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St-Petersburg as famous Russian city
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Who knows why he’s winking?!


Russian culinary skills may not be so well known but their drinking ability is legendary. Indeed the relish and rapidity that alcohol is consumed – even at fanciful affairs – can lend to the impression that the hors d’oeuvres, salads, soups, meat, and desserts are a five-course vodka chaser. Anyone who has spent much time living under tsarism or communism can easily understand this; if you’re going to be pillaged by Cossacks or force marched to Siberia in your underwear the least you can do is be totally blotto.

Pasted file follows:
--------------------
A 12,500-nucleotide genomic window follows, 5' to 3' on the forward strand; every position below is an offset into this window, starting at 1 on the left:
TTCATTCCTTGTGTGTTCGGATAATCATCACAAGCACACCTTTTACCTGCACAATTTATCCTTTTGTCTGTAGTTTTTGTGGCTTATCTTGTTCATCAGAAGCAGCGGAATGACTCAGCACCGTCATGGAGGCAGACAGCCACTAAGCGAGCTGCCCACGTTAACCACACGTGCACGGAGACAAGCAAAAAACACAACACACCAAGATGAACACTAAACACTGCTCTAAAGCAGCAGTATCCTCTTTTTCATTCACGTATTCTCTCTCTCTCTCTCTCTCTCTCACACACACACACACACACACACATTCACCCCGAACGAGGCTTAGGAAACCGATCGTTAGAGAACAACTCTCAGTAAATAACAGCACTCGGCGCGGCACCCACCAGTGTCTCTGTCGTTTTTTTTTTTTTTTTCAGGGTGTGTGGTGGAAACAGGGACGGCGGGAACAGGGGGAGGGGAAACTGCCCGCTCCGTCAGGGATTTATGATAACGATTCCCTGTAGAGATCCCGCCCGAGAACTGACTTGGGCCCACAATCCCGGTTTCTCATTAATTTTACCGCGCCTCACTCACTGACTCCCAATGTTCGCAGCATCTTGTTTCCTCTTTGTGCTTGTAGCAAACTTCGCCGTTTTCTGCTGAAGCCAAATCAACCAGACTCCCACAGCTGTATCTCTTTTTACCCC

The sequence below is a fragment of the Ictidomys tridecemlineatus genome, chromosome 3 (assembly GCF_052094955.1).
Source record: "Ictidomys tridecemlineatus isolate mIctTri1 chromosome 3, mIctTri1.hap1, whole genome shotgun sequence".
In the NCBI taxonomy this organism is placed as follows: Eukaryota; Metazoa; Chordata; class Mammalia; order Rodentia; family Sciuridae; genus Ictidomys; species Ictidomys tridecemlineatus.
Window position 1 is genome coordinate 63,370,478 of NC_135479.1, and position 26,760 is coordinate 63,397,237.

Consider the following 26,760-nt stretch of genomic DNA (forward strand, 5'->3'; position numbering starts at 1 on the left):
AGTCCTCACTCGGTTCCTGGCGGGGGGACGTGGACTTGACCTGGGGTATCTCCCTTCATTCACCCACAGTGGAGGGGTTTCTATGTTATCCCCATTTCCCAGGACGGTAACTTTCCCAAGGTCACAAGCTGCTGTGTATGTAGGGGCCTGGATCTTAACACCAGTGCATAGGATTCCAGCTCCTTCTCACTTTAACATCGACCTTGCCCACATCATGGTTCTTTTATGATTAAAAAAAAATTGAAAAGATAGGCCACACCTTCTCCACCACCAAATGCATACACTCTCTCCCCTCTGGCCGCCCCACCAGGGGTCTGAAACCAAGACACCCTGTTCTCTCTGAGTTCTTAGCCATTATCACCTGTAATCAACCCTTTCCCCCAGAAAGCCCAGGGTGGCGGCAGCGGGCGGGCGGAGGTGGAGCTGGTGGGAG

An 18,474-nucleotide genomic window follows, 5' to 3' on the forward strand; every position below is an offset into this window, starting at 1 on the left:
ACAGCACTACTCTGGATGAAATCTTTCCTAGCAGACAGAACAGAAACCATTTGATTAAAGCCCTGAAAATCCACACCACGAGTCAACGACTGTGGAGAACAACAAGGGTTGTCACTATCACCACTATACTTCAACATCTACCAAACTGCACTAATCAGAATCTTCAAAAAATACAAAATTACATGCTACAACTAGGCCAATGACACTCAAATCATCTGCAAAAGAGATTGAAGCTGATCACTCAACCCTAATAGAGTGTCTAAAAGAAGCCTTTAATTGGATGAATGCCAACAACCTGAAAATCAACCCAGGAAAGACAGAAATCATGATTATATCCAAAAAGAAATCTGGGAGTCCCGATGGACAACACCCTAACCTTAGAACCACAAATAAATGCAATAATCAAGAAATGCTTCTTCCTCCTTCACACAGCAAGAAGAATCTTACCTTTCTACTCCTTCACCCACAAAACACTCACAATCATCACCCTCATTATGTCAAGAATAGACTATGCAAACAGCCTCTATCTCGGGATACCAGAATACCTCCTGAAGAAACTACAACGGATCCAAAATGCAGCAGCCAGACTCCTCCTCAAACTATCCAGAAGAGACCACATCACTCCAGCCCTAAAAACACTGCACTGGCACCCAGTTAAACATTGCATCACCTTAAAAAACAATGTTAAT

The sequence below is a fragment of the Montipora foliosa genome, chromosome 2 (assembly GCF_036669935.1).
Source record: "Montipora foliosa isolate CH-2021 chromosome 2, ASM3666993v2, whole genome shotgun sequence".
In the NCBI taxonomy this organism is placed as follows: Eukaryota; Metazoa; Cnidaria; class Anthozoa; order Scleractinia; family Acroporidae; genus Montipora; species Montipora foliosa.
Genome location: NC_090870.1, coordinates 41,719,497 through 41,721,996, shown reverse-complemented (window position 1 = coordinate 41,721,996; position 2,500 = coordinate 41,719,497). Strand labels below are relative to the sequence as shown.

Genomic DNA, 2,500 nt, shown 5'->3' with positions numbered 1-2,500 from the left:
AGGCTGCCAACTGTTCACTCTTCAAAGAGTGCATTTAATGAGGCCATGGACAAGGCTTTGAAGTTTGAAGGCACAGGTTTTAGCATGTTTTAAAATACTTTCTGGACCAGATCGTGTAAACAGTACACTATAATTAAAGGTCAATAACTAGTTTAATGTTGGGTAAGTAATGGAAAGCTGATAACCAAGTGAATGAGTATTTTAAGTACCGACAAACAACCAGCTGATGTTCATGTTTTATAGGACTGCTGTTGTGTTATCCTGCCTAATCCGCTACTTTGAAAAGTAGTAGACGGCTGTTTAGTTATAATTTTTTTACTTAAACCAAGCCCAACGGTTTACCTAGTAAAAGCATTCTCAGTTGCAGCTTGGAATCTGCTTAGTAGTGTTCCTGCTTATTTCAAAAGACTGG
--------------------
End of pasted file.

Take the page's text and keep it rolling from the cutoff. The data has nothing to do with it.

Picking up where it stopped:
As economic freedoms have developed over the last few years there has been a boom in alcohol availability. If in the old days people had to queue endlessly outside state-run liquor outlets and cosmetics stores, now any thirteen-year-old with a fistful of rubles can get a drink at one of the zillion kiosks or stores selling this hot commodity. In order to keep things interesting, fate has provided alcohol shoppers with a new challenge: the game of poisonous spirits. Certain shady entrepreneurial types have decided to make a fast ruble at the expense of people’s insides by sloughing off spirits of unseemly origins (including industrial alcohol, floor cleaner, and rocket fuel) watered down to look like vodka, cognac, whisky or whatever, all neatly packaged in bottles craftily labeled something completely normal. The best way to avoid the stuff is to avoid buying spirits from dubious kiosks and to spend the little extra at a more up-grade store that takes some responsibility for the goods it moves. Spirits and wines (not beers) that have been produced or imported legally bear a blue and white excise strip placed over the cap or seal.Make sure that whatever you purchase bears this little strip of paper; it doesn’t guarantee the quality of the product but it does increase your chances of living through a Russian drinking experience (at least, it won’t be floor cleaner that will get you). In the past most locally produced vodka, cognac, and port wine came in bottles with non-resealable aluminum tops: once a bottle was opened there was no question that it was going to be finished. These days screw caps are becoming the standard yet old habits are hard to break. It’s no longer “impossible” to stop once you’ve started a bottle, it’s just “bad luck” to do so.

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